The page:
Its not clear there was a straw purchase. The gun stayed in Wisconsin, in possession of the purchaser. I think Mr. Black has bad lawyers.

    Rittenhouse could also lawfully be in possession of a long gun in Wisconsin.

    Preface: God chose to make me good, rather than a lawyer, so do not take this as legal advice.

    But.

    It comes down to what “possession” means versus “ownership.” For instance, in Florida, unauthorized minors are not allowed to possess my guns.

    As it turns out, I have authorized my (minor-aged) sons to possess my guns as they see fit. :D

    They can’t OWN a gun yet, not until they turn 21. We can have the discussion about why it’s okay for an 18 year old to control a 155mm howitzer in the military but NOT okay for him or her to own a 22LR rifle at the same age some other time…

    What I mean by possession is that Mr. Black kept the gun at his house, and when they went shooting together allowed Kyle to use it.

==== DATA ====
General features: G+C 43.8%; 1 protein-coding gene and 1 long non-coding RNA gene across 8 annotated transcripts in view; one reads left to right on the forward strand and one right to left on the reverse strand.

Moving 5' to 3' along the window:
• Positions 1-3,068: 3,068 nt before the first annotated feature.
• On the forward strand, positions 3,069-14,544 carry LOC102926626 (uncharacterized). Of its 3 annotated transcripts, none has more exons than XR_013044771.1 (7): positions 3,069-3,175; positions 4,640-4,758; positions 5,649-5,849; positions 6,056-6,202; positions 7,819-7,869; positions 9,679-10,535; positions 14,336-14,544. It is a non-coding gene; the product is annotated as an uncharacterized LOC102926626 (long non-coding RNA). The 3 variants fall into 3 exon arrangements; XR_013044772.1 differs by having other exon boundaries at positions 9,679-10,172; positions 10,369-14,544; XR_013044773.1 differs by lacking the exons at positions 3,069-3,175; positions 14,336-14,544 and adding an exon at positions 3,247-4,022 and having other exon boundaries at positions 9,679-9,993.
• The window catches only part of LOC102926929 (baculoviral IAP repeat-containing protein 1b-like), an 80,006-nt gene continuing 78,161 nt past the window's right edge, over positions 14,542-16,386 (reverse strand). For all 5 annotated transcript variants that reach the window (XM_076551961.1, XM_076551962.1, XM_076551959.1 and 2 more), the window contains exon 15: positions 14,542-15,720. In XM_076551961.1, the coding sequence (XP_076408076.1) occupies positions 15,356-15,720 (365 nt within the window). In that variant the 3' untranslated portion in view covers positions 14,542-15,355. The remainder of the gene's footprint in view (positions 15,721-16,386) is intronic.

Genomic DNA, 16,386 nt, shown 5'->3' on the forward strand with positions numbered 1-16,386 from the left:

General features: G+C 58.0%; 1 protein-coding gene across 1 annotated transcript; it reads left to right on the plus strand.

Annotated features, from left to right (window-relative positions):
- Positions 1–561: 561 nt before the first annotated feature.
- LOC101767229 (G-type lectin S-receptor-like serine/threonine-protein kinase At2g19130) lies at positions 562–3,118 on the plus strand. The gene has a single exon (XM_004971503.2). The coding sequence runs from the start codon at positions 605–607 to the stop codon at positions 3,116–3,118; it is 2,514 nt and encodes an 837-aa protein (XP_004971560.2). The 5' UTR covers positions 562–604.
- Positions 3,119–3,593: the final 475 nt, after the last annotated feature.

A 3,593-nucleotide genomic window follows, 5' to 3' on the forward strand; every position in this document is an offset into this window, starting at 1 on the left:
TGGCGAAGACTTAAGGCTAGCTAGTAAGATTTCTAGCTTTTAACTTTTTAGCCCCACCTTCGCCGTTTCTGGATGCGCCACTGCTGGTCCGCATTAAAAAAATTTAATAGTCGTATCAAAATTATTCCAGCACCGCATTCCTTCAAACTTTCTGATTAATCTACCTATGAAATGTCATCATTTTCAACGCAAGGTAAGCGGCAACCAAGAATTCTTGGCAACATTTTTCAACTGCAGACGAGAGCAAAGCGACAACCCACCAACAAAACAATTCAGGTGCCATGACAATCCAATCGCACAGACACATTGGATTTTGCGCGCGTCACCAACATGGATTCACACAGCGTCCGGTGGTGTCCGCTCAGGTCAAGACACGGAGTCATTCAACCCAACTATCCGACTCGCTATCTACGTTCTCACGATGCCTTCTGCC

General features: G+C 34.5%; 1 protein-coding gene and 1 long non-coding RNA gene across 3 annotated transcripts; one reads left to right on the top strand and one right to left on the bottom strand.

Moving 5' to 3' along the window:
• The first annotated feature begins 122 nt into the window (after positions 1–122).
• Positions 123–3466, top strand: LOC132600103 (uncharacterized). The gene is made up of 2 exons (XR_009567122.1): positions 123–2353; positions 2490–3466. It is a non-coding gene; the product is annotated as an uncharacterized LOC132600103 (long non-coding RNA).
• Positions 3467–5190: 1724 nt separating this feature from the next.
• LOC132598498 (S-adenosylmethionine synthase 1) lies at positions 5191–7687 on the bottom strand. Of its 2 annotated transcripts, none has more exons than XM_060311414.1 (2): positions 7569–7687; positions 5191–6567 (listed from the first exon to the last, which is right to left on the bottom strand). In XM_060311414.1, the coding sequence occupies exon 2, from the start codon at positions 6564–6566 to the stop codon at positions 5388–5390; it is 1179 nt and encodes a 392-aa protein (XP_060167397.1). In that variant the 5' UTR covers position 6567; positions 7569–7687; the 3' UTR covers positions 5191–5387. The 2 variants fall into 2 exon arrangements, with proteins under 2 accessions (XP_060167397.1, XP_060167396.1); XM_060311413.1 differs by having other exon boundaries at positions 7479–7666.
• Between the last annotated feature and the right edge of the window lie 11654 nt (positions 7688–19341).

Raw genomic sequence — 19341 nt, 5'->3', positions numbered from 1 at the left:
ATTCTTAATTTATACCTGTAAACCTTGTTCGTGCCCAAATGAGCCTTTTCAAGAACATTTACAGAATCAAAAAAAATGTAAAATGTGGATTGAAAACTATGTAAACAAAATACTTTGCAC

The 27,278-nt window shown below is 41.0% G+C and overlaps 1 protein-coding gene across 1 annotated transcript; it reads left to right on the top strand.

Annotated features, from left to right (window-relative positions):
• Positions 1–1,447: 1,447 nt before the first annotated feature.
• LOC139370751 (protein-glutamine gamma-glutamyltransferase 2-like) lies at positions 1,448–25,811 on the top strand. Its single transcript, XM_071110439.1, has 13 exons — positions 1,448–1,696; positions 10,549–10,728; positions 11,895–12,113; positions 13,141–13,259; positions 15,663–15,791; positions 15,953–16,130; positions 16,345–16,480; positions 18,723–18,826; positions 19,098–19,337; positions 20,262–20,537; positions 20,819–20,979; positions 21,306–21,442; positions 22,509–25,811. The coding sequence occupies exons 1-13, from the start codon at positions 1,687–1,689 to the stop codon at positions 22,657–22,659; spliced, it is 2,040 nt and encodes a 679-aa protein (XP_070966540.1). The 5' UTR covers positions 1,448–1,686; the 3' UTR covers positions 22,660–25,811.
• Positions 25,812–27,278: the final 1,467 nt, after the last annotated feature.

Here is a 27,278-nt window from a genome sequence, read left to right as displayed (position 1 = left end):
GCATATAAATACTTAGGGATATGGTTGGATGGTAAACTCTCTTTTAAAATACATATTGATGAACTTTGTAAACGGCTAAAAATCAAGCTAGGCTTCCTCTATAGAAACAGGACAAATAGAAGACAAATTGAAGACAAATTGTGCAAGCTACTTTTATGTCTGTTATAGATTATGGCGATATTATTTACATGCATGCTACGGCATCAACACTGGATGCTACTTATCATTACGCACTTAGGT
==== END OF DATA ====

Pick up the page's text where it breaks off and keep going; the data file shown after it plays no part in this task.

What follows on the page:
I am willing to entertain the idea that agreeing to buy and hold a weapon in trust until someone turns 18 is the same as a straw purchase, but I don’t think its what anybody had in mind.

    • #23
  24. EHerring Coolidge
    EHerring
    @EHerring

    Guruforhire (View Comment):

    Kevin Creighton (View Comment):

    Guruforhire (View Comment):

    Gary Robbins (View Comment):

    Steven Seward (View Comment):

    Gary Robbins (View Comment):

    No, I don’t think that the Rittenhouse case was larger than the OJ Simpson case, however I do think that like O.J. Simpson, Rittenhouse could well lose the civil lawsuit by one or more of his victims.